Dakota Access Delays Threaten the Future of Infrastructure

Dakota Access Delays Threaten the Future of Infrastructure

By Brigham McCown, Real Clear Policy, November 23, 2016

The 2016 election will go down in history as one of the more toxic and divisive in modern American history. Yet it is worth considering at least one issue that received near universal support from both candidates: the need to invest in infrastructure.

Political leadership has long viewed infrastructure investments by the private sector as the backbone of the U.S. economy. Politicians praise transportation, telecom, water, and energy infrastructure as the very lifeblood of our economy, seamlessly moving the supplies, energy, and information to where it is needed. As Donald Trump himself stated moments after winning the presidential election, “We’re going to rebuild our infrastructure, which will become, by the way, second to none. And we will put millions of our people to work as we rebuild it.”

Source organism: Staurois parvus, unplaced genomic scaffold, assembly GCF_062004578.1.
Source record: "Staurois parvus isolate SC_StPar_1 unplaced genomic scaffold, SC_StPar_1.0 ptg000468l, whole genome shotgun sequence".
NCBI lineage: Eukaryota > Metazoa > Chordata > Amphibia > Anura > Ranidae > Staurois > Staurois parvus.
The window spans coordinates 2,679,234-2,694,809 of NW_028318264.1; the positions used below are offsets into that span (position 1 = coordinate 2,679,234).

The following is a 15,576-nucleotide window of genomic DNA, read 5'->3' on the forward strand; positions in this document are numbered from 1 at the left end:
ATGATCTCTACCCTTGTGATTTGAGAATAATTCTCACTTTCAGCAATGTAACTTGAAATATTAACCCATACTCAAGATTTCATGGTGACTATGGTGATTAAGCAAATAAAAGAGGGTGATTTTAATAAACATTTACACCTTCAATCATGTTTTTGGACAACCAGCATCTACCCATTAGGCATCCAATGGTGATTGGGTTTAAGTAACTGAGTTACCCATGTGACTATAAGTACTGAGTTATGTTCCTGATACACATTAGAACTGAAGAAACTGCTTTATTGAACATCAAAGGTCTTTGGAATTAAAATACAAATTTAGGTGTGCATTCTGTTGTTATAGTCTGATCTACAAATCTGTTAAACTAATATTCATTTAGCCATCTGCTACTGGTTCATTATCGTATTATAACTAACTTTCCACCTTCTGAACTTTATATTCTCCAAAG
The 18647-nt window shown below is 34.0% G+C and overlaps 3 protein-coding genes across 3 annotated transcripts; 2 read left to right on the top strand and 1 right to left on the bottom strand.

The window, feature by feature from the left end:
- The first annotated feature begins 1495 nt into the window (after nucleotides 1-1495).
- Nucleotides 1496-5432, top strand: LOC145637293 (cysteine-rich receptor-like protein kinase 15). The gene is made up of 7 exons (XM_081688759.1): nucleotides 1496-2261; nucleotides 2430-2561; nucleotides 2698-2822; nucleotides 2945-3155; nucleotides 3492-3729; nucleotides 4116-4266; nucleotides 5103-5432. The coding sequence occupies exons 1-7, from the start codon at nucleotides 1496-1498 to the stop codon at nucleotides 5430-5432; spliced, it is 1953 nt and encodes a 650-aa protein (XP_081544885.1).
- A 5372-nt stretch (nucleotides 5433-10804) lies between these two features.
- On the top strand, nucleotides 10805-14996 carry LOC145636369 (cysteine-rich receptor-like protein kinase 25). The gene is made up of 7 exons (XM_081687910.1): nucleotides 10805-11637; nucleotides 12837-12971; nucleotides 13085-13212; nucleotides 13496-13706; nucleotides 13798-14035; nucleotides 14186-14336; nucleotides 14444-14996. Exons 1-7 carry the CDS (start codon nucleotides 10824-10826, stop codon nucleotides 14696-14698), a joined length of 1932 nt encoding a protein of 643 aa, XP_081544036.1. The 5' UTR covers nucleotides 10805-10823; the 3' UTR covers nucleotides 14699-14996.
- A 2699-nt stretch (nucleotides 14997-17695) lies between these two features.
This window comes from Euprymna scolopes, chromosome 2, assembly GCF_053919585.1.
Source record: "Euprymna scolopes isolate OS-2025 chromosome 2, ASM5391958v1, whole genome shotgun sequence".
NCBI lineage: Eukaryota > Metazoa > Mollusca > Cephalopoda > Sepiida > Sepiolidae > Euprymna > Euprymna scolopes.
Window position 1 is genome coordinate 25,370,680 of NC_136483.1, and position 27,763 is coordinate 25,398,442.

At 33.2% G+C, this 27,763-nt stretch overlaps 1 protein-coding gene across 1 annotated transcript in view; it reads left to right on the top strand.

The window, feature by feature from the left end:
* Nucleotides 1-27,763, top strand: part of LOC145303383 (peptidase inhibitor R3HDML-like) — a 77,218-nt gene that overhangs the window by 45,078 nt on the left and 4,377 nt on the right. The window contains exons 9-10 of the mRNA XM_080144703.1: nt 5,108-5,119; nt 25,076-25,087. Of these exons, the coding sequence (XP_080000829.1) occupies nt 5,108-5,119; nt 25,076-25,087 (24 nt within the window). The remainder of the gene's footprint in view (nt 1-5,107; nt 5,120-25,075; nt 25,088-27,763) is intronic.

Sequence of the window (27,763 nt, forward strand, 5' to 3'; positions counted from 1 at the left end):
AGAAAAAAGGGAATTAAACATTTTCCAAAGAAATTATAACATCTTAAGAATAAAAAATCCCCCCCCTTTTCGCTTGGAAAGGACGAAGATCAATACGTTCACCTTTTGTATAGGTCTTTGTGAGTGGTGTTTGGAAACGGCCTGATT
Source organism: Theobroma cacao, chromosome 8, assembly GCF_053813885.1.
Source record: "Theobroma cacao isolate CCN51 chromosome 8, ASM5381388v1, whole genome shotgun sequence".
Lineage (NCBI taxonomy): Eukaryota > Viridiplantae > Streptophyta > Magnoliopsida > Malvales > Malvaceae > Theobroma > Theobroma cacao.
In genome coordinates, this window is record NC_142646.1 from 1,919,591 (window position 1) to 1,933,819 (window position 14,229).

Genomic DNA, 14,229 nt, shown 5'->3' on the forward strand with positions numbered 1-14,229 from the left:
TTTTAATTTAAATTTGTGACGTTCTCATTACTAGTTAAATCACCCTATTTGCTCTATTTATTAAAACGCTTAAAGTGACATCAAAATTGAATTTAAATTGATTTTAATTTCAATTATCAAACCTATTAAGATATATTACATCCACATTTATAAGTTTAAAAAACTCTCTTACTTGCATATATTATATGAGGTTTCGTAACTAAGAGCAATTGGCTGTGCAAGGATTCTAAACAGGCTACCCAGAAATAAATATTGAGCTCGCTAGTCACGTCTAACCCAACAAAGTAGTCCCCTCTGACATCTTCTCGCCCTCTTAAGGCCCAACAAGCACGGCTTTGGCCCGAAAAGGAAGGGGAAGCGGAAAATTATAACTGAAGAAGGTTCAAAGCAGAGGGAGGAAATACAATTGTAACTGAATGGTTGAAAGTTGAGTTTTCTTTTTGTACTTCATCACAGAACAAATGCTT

In recent years, the Progressive Policy Institute (PPI) created a benchmark by which to compare American companies in the quality and quantity of their investments through its annual “Investment Heroes” report. Investment increased ever so slightly in PPI’s report this year, fueled in large part by private investments into pipeline infrastructure. Energy Transfer Equity (ETE) — the parent company of the Dakota Access pipeline — was ranked fourth on their new Investment Heroes list, spending an estimated $9 billion in the economy in 2015. ETE is taking great strides to catalyze the growth of the American economy through Dakota Access and its other energy infrastructure projects.

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